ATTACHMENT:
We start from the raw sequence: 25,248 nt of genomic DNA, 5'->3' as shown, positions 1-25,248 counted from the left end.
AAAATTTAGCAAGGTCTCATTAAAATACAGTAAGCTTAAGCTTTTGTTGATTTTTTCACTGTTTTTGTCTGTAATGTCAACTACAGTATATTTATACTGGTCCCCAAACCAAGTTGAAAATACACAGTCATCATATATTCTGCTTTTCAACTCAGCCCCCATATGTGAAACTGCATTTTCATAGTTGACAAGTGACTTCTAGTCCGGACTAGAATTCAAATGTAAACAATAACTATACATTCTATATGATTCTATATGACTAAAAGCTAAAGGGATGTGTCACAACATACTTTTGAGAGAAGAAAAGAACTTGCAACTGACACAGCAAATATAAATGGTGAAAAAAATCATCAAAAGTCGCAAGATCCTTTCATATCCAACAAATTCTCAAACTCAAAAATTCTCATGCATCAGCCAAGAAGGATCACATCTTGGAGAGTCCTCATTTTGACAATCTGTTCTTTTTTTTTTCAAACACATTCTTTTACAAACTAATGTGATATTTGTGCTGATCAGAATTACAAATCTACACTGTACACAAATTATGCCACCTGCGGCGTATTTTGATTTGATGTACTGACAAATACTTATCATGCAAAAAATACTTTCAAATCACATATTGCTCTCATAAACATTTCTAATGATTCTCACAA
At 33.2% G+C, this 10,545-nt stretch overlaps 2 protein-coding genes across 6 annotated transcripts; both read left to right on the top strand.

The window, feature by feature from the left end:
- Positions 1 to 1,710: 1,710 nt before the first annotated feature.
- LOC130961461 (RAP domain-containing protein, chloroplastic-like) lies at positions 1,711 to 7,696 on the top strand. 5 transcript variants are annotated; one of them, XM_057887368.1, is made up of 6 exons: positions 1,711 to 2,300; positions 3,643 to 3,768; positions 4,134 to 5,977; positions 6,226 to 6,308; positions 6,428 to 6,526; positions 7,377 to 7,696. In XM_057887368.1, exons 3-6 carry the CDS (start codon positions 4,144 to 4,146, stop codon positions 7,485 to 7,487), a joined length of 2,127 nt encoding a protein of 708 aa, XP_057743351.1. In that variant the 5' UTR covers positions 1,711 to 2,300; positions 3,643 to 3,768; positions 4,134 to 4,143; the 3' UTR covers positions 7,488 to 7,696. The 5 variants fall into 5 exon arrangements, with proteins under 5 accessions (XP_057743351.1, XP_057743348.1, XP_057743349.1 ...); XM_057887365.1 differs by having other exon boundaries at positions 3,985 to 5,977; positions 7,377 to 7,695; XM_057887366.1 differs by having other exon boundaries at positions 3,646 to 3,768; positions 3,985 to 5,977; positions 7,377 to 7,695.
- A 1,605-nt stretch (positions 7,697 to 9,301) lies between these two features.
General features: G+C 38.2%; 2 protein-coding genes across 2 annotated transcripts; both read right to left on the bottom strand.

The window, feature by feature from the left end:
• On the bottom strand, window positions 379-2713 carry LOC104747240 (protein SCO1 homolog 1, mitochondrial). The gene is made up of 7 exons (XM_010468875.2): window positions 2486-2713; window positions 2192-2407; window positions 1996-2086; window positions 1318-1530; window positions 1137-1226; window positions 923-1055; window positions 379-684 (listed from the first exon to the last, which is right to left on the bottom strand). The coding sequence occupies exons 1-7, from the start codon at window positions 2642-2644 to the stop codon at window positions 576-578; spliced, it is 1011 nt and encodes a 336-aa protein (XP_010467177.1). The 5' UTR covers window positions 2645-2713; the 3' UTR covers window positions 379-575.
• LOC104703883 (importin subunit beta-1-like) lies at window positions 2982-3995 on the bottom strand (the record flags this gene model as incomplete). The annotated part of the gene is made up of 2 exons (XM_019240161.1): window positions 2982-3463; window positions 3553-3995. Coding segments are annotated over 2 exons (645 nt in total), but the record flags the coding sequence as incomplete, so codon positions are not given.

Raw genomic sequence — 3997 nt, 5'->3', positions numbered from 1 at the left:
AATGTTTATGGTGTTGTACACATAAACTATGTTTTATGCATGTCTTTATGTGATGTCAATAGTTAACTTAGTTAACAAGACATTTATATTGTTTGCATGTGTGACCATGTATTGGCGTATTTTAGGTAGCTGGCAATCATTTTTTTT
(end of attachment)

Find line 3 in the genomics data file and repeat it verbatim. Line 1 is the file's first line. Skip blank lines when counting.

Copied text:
At 33.2% G+C, this 10,545-nt stretch overlaps 2 protein-coding genes across 6 annotated transcripts; both read left to right on the top strand.